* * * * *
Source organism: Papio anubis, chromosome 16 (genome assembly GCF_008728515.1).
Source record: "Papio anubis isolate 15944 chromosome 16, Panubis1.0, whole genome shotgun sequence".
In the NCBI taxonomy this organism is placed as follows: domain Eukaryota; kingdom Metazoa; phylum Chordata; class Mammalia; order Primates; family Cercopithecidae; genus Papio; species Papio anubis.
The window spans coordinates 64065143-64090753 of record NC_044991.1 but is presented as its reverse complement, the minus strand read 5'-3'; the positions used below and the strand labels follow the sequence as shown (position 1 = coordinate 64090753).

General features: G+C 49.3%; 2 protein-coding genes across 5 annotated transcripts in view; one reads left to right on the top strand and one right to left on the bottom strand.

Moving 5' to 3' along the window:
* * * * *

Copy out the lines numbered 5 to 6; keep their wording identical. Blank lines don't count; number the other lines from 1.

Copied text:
General features: G+C 49.3%; 2 protein-coding genes across 5 annotated transcripts in view; one reads left to right on the top strand and one right to left on the bottom strand.

Moving 5' to 3' along the window: